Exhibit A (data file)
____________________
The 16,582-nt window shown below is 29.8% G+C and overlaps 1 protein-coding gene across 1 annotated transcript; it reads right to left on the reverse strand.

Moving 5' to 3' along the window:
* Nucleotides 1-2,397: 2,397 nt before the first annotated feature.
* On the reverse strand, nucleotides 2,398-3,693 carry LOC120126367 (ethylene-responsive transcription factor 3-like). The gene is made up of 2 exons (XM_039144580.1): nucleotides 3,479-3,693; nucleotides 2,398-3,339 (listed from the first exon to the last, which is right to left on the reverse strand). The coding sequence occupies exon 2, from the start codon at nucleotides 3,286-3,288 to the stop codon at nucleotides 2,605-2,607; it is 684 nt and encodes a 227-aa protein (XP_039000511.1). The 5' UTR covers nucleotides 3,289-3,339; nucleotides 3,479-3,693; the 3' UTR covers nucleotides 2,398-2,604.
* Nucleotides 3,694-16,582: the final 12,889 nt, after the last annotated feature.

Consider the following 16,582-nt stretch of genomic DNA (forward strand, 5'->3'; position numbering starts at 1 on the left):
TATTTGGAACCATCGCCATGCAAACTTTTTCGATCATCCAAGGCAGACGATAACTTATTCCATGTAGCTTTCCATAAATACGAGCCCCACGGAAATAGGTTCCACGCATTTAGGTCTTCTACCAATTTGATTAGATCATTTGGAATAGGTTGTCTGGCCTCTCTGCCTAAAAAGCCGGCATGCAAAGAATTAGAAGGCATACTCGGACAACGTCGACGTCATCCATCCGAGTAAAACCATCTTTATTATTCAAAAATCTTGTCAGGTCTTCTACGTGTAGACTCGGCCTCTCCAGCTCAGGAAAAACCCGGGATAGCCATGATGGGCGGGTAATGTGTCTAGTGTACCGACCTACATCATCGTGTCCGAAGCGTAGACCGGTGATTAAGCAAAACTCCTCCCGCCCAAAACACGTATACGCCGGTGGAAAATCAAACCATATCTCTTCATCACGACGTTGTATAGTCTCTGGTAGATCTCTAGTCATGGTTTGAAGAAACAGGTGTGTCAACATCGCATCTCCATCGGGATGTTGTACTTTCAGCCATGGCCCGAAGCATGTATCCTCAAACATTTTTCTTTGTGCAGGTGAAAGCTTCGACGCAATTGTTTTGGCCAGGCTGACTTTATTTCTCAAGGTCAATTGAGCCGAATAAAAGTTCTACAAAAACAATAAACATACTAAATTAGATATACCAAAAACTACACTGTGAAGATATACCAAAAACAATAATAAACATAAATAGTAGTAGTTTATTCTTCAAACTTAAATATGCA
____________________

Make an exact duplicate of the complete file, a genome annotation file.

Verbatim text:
The 16,582-nt window shown below is 29.8% G+C and overlaps 1 protein-coding gene across 1 annotated transcript; it reads right to left on the reverse strand.

Moving 5' to 3' along the window:
* Nucleotides 1-2,397: 2,397 nt before the first annotated feature.
* On the reverse strand, nucleotides 2,398-3,693 carry LOC120126367 (ethylene-responsive transcription factor 3-like). The gene is made up of 2 exons (XM_039144580.1): nucleotides 3,479-3,693; nucleotides 2,398-3,339 (listed from the first exon to the last, which is right to left on the reverse strand). The coding sequence occupies exon 2, from the start codon at nucleotides 3,286-3,288 to the stop codon at nucleotides 2,605-2,607; it is 684 nt and encodes a 227-aa protein (XP_039000511.1). The 5' UTR covers nucleotides 3,289-3,339; nucleotides 3,479-3,693; the 3' UTR covers nucleotides 2,398-2,604.
* Nucleotides 3,694-16,582: the final 12,889 nt, after the last annotated feature.

Consider the following 16,582-nt stretch of genomic DNA (forward strand, 5'->3'; position numbering starts at 1 on the left):
TATTTGGAACCATCGCCATGCAAACTTTTTCGATCATCCAAGGCAGACGATAACTTATTCCATGTAGCTTTCCATAAATACGAGCCCCACGGAAATAGGTTCCACGCATTTAGGTCTTCTACCAATTTGATTAGATCATTTGGAATAGGTTGTCTGGCCTCTCTGCCTAAAAAGCCGGCATGCAAAGAATTAGAAGGCATACTCGGACAACGTCGACGTCATCCATCCGAGTAAAACCATCTTTATTATTCAAAAATCTTGTCAGGTCTTCTACGTGTAGACTCGGCCTCTCCAGCTCAGGAAAAACCCGGGATAGCCATGATGGGCGGGTAATGTGTCTAGTGTACCGACCTACATCATCGTGTCCGAAGCGTAGACCGGTGATTAAGCAAAACTCCTCCCGCCCAAAACACGTATACGCCGGTGGAAAATCAAACCATATCTCTTCATCACGACGTTGTATAGTCTCTGGTAGATCTCTAGTCATGGTTTGAAGAAACAGGTGTGTCAACATCGCATCTCCATCGGGATGTTGTACTTTCAGCCATGGCCCGAAGCATGTATCCTCAAACATTTTTCTTTGTGCAGGTGAAAGCTTCGACGCAATTGTTTTGGCCAGGCTGACTTTATTTCTCAAGGTCAATTGAGCCGAATAAAAGTTCTACAAAAACAATAAACATACTAAATTAGATATACCAAAAACTACACTGTGAAGATATACCAAAAACAATAATAAACATAAATAGTAGTAGTTTATTCTTCAAACTTAAATATGCA